News of the legal challenge comes as Johnson prepares to outline to Parliament on Monday details of the restrictions that will apply after the shutdown ends in England on Dec. 2. On Sunday he will hold talks with his cabinet to finalize the details of the additional restrictions that will have to be applied in the worst affected areas and how the rules can be relaxed for a few days during Christmas. The sources said the three-tier system will remain, albeit with additional restrictions imposed where necessary.
Johnson may have to rely on Labor Party support when the new restrictions are voted on. It is understood that 70 Conservative MPs have signed a letter warning that they cannot support a return to a tiered system unless ministers can show that the measures “will save more lives than they cost.”
The group, led by former boss Mark Harper and former Brexit minister Steve Baker, are demanding to see a full cost-benefit analysis of the restrictions being proposed after the current national lockdown ends.
Johnson and Hancock received a prior action letter outlining the details of the Good Law Project case. The government’s legal department responded by defending all appointments, saying the urgency of the pandemic required rapid, ad hoc and temporary appointments.
The legal department said they were not civil service functions, so they did not meet the requirements for full and open competition, and praised the managerial skills and experience of those chosen. It also dismissed the allegations of indirect discrimination as unfounded, and said the plaintiffs had not specified who had been discriminated against. Government lawyers say the case is “unnecessary and will soon be academic.”
Dr. Halima Begum, Director of the Runnymede Trust, said in her presentation: “You should not cut corners to the point where the government discriminates against non-white and / or disabled people. Qualified individuals should have every equal opportunity to compete for these vital jobs, regardless of their background. They should also be able to afford to take these jobs while supporting themselves and their families.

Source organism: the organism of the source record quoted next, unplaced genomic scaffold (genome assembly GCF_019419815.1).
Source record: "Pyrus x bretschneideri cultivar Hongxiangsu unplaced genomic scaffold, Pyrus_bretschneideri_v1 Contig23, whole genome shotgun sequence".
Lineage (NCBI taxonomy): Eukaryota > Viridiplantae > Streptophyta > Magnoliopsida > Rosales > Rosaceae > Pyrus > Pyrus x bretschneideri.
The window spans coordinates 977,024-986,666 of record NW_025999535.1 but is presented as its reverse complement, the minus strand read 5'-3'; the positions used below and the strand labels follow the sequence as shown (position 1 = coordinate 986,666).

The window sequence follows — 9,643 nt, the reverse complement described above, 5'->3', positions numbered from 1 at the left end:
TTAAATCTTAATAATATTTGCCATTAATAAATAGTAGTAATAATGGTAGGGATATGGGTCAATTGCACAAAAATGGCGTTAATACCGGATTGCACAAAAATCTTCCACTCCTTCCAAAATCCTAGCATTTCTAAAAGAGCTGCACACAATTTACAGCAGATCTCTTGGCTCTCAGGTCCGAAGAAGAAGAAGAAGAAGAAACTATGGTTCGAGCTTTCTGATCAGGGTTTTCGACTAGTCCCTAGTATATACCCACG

“Doing away with open competition and not paying full-time positions creates the perception that important jobs are being given to an inner circle of wives and friends within Westminster. This is what people increasingly call the ‘chumocracia’ ”.
Dave Penman, Director of the FDA’s Civil Servants Union, said: “Ensuring that public servants are hired on their merits is not just a legal obligation of the government, it is critical to ensuring the effectiveness of public services and protecting the public service. of cronyism “. and corruption. It ensures that, from local jobs to ministerial private offices, public officials are hired for what they can do, not for what they know or believe.
Maugham said: “If our politicians care the least bit about the public’s trust, we have to go back to how things used to be. Public service must be exactly that, not a cloak for the advancement of private interests. “
The Good Law Project is also investigating allegations that Covid-19-related contracts have been awarded to people with close conservative connections. Last week, Julia López, a minister in the Cabinet Office, said that an internal review of the award of private contracts would be carried out during the pandemic, so that ministers could be sure that there was “no basis” for claims. of favoritism toward conservative supporters or donors. The National Audit Office is also conducting its own procurement review.
A spokesperson for No. 10 said: “We do not comment on ongoing legal proceedings.”